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How to make stovetop popcorn

February 26, 2010

Photobucket When I was growing up in the eighties we had a hot air popper in our house. I recall using it quite often. They are kid friendly and easy to clean, but I never see them around anymore. Popcorn, maybe more than anything, was swept away by the convenience of the microwave. And convenient it is. Just unwrap, nuke and eat. In the last several years different things have been brought to light about the snacks we eat and it seems that convenience these days is no longer convenient. Almost all microwaveable popcorn contains a questionable ingredient, either the dyes they use for the “natural looking butter” or the preservatives that increase the shelf life of the product. TBHQ, Saccharin and FD&C yellPhotobucketow lake #5 May or may not be problematic to ingest, depending on who you ask, but they are most certainly unnecessary. Popcorn itself has no expiration date. The NASA website even says that 1,000 year old popcorn was found in a tomb in Peru that still popped! Also, the mark up on microwave popcorn can be anywhere from $3.00-$8.00 per pound. Just buying popcorn kernels will usually only run you about $1.00-$1.50 per pound. So let’s all get back to our roots. Stop buying microwave popcorn and start making fresh stovetop!Photobucket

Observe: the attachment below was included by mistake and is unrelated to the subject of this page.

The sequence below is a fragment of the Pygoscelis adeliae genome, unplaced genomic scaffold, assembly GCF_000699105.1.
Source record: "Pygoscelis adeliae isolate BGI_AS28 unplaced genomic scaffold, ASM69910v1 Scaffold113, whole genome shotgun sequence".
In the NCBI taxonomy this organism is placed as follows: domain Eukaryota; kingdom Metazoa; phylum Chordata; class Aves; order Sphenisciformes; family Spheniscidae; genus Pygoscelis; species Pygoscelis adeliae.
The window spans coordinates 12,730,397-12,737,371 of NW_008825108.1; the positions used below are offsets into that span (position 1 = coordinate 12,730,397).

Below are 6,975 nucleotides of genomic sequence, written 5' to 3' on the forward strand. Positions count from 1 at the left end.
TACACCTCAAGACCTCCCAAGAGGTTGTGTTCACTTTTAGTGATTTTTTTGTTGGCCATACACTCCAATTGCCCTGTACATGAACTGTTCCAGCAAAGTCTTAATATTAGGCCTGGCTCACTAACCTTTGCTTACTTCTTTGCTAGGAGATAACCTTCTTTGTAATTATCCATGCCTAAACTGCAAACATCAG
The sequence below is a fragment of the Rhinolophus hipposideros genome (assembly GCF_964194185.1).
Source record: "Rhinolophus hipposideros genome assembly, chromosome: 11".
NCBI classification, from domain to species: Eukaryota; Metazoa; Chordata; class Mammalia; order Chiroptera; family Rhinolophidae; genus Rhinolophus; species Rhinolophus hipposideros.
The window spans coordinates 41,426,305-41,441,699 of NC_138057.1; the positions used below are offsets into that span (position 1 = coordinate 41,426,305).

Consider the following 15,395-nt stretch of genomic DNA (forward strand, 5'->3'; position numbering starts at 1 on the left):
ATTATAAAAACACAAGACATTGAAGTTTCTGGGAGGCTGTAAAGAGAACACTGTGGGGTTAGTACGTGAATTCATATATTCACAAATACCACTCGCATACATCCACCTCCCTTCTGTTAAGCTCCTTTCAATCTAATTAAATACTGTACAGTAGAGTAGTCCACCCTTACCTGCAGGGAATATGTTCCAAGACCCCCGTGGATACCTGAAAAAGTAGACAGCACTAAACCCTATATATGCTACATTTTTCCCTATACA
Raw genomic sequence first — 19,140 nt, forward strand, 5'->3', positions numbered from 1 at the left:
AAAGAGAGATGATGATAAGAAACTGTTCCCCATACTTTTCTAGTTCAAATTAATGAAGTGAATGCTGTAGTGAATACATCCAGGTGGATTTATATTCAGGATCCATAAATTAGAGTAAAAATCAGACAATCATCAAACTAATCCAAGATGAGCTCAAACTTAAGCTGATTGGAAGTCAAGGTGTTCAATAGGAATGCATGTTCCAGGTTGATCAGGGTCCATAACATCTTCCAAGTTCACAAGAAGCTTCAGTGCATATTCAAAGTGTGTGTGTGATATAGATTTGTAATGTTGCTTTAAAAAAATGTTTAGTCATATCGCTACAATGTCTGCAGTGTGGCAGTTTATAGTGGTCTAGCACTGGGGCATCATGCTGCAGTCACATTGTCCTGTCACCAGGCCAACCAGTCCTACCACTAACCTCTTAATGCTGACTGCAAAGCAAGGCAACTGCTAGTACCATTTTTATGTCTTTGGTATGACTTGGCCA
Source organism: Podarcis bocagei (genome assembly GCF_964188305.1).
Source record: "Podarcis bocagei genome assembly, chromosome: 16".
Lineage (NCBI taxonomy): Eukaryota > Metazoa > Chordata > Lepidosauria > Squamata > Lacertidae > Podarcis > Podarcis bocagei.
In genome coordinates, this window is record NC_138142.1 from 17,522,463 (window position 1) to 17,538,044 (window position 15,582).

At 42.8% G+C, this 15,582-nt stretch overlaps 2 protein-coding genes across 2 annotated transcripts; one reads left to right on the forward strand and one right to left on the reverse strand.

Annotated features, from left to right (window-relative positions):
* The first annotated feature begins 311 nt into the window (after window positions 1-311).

To make stovetop popcorn simply put a thin layer of vegetable oil into a large pot. Add popcorn kernels to form a single layer on the bottom of the pan, turn the heat on to medium. Do not turn the heat too high, for it may cause the corn to burn before it has a chance to pop.  Put a lid on the pot and wait for the popping. It can take a couple minutes for the popping to begin. Unlike a microwave which heats the kernel from the inside, the stovetop heats from the outside. It starts slow, then builds. POP, POP, POP! When the popping slows down and there is more than a 3 second interval between pops, it is done.  Give the pan a shake to make sure all the kernels are at the bottom, turn off the heat, but leave the lid on for 30 seconds. There is still heat in the pan some kernels will continue to pop. Toss the popped corn into a bowl, drizzle a bit of melted butter slowly over your corn then toss with salt or your favorite accompaniment. You can add things like soy sauce, cinnamon sugar or nutritional yeast flakes. Popped corn will also keep a couple days if you put it in a plastic bag. When I have left over corn I put it in a plastic bag and take it with me to work for lunch. It is equally delicious the next day.

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Save some for tomorrow!

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One Comment leave one →
  1. kendall permalink
    March 8, 2010 8:06 am

    it’s amazing to me how impressed people are when i make popcorn “from scratch”! everyone raves about how delicious it is compared to microwave popcorn. i’m glad to see you post this, hopefully everyone will stop paying too much for inferior quality and start enjoying a delicious and incredibly cheap treat.

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